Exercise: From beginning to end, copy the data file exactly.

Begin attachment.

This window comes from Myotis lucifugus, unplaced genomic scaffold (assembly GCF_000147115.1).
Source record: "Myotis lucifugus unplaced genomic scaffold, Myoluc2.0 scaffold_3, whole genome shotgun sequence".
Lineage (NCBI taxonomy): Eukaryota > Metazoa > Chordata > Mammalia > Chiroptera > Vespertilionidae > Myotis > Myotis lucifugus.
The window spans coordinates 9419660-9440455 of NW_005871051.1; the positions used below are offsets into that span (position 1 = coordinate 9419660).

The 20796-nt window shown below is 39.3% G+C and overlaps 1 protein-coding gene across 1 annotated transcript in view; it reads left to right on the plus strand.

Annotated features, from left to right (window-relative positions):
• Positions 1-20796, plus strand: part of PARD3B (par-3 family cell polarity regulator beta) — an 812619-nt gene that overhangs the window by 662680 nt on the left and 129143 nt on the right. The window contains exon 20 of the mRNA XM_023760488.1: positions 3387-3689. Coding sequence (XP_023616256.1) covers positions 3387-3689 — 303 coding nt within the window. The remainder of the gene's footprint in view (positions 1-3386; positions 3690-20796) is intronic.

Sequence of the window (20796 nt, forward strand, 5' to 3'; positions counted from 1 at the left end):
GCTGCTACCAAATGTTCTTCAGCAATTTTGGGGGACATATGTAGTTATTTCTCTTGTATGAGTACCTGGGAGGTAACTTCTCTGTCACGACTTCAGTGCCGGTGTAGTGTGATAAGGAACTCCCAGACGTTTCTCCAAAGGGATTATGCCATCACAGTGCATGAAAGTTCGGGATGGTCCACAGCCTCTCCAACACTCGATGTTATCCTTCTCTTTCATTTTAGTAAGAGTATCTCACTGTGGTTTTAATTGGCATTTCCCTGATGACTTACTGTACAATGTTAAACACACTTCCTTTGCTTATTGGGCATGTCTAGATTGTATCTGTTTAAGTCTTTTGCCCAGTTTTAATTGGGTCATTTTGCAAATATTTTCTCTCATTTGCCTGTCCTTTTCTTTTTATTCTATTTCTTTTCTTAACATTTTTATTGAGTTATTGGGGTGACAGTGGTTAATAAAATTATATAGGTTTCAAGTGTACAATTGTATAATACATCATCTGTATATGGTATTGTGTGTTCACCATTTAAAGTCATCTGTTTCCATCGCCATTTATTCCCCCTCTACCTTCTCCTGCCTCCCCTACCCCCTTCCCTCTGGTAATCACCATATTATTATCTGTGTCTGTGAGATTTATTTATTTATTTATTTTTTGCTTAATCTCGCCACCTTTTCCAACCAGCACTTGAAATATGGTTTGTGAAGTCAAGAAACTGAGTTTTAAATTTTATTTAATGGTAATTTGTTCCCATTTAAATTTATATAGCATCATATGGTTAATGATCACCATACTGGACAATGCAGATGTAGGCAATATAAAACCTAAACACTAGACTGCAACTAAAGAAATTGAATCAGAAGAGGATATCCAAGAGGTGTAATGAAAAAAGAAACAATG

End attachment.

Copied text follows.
This window comes from Myotis lucifugus, unplaced genomic scaffold (assembly GCF_000147115.1).
Source record: "Myotis lucifugus unplaced genomic scaffold, Myoluc2.0 scaffold_3, whole genome shotgun sequence".
Lineage (NCBI taxonomy): Eukaryota > Metazoa > Chordata > Mammalia > Chiroptera > Vespertilionidae > Myotis > Myotis lucifugus.
The window spans coordinates 9419660-9440455 of NW_005871051.1; the positions used below are offsets into that span (position 1 = coordinate 9419660).

The 20796-nt window shown below is 39.3% G+C and overlaps 1 protein-coding gene across 1 annotated transcript in view; it reads left to right on the plus strand.

Annotated features, from left to right (window-relative positions):
• Positions 1-20796, plus strand: part of PARD3B (par-3 family cell polarity regulator beta) — an 812619-nt gene that overhangs the window by 662680 nt on the left and 129143 nt on the right. The window contains exon 20 of the mRNA XM_023760488.1: positions 3387-3689. Coding sequence (XP_023616256.1) covers positions 3387-3689 — 303 coding nt within the window. The remainder of the gene's footprint in view (positions 1-3386; positions 3690-20796) is intronic.

Sequence of the window (20796 nt, forward strand, 5' to 3'; positions counted from 1 at the left end):
GCTGCTACCAAATGTTCTTCAGCAATTTTGGGGGACATATGTAGTTATTTCTCTTGTATGAGTACCTGGGAGGTAACTTCTCTGTCACGACTTCAGTGCCGGTGTAGTGTGATAAGGAACTCCCAGACGTTTCTCCAAAGGGATTATGCCATCACAGTGCATGAAAGTTCGGGATGGTCCACAGCCTCTCCAACACTCGATGTTATCCTTCTCTTTCATTTTAGTAAGAGTATCTCACTGTGGTTTTAATTGGCATTTCCCTGATGACTTACTGTACAATGTTAAACACACTTCCTTTGCTTATTGGGCATGTCTAGATTGTATCTGTTTAAGTCTTTTGCCCAGTTTTAATTGGGTCATTTTGCAAATATTTTCTCTCATTTGCCTGTCCTTTTCTTTTTATTCTATTTCTTTTCTTAACATTTTTATTGAGTTATTGGGGTGACAGTGGTTAATAAAATTATATAGGTTTCAAGTGTACAATTGTATAATACATCATCTGTATATGGTATTGTGTGTTCACCATTTAAAGTCATCTGTTTCCATCGCCATTTATTCCCCCTCTACCTTCTCCTGCCTCCCCTACCCCCTTCCCTCTGGTAATCACCATATTATTATCTGTGTCTGTGAGATTTATTTATTTATTTATTTTTTGCTTAATCTCGCCACCTTTTCCAACCAGCACTTGAAATATGGTTTGTGAAGTCAAGAAACTGAGTTTTAAATTTTATTTAATGGTAATTTGTTCCCATTTAAATTTATATAGCATCATATGGTTAATGATCACCATACTGGACAATGCAGATGTAGGCAATATAAAACCTAAACACTAGACTGCAACTAAAGAAATTGAATCAGAAGAGGATATCCAAGAGGTGTAATGAAAAAAGAAACAATG